I have a small farm up near Seattle where I raise Jersey cows, milk them, and make cheese from their milk. Just 13 acres, Kurtwood Farms is home to 15 of these beautiful bovines. Twice a day, I lead them down from the pasture into the milking parlor where I milk them. In the cool months, I then lead them to the barn for their daily ration of hay; in the warmer months, to the pastures for grass. It is a great routine — predictable and satisfying.
And yet, every once in a while, it is not predictable. This past week, the cows decided to push the system a bit. Routinely one cow enters the milking parlor when the previous cow is finished and exiting the parlor. It is a very simple, very easy system — one in, one out. Cows love routine. Unfortunately, they love grain more. The lure to get them into the milking parlor and to stand there for the duration of the milking procedure is grain. They love it.
This past Friday, the great lure of grain overtook one cow's sense of decorum and order. She decided to squeeze through the gate along with one of her fellow cows. And then I had two, robust, large bovines in a space for one. My frustrations overcame me and I kicked the offending cow. I believe it was Dinah. Mischievous and unapologetic, she oftentimes pushes my limit of calm.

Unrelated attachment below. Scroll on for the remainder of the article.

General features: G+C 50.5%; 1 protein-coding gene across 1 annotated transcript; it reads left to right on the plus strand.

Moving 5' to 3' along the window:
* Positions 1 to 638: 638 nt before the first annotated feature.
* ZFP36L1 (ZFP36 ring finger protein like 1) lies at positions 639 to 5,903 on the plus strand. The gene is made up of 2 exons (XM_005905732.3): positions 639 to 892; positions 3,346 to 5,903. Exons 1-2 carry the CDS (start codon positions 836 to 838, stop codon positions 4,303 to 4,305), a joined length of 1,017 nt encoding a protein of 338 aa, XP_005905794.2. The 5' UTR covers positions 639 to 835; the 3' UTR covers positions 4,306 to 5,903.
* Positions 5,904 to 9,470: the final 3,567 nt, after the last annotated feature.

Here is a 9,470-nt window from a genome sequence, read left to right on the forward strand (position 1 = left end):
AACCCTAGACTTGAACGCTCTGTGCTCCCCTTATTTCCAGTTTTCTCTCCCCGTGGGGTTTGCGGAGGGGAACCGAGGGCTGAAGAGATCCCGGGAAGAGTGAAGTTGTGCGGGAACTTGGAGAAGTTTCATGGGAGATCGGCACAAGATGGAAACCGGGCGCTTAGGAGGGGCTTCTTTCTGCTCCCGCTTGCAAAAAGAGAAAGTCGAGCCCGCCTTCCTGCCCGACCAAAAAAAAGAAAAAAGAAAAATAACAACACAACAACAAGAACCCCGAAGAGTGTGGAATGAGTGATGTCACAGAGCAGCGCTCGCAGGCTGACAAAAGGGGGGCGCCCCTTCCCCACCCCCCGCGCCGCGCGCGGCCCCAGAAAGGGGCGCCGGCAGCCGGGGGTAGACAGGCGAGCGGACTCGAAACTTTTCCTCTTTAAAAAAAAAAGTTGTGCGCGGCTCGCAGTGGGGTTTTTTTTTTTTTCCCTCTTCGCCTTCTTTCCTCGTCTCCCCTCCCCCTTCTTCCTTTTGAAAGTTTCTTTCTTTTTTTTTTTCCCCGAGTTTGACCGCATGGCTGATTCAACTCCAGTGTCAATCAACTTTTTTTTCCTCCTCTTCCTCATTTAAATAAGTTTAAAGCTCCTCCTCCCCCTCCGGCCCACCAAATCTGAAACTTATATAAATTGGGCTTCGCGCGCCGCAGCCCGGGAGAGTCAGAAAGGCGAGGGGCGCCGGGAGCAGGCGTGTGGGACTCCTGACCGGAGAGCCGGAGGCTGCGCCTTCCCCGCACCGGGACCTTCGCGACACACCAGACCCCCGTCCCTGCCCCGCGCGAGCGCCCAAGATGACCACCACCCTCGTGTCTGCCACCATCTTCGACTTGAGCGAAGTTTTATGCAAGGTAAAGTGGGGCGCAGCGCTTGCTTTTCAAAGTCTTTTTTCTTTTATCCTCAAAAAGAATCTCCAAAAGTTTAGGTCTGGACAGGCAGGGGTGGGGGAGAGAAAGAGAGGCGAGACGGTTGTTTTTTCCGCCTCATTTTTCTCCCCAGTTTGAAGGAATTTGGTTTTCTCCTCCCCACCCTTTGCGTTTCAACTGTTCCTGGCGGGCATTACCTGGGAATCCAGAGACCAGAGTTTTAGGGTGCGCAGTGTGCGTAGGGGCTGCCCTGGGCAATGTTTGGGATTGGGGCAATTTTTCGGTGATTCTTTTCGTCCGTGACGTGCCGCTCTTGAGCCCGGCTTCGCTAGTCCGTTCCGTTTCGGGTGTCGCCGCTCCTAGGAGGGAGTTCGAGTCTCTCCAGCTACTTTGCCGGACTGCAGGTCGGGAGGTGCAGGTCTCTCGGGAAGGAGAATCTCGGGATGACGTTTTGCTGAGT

I was wearing rubber muck boots; lightweight insulated boots, sturdy but not designed for kicking a cow. Dinah turned slowly and casually and looked at me with little more than curiosity. In no way was she hurt. Although Jersey cows are the smaller breeds of milking cows (in comparison to Holsteins), they still weigh 1,000 to 1,500 pounds.
My foot, however, could feel the pain from the impact on Dinah's sturdy leg. In fact, five days later I headed out to give a reading for Growing a Farmer and I thought wearing my usual city attire of cowboy boots would be an appropriate idea. After four hours standing chatting with friends and signing books, my hobbled foot was throbbing. Pulling off the stiff leather boots that evening I thought back to my brief moment of frustration nearly a week earlier.
Dinah certainly was not reflecting on that quick moment in the milking parlor; without question she'd forgotten within seconds. My assessment: the cows have trained me well. They have managed to live a lovely life at Kurtwood Farms. Beautiful organic grain is dished out for them every morning and evening. The highest quality alfalfa hay is trucked in from eastern Washington for their nutritional needs. Their barn is the most beautiful timber-framed structure on the farm. And if, for a moment, I think I am in charge and try to remind them, the result is a week-long swollen foot. I have a new respect for these simple bovines.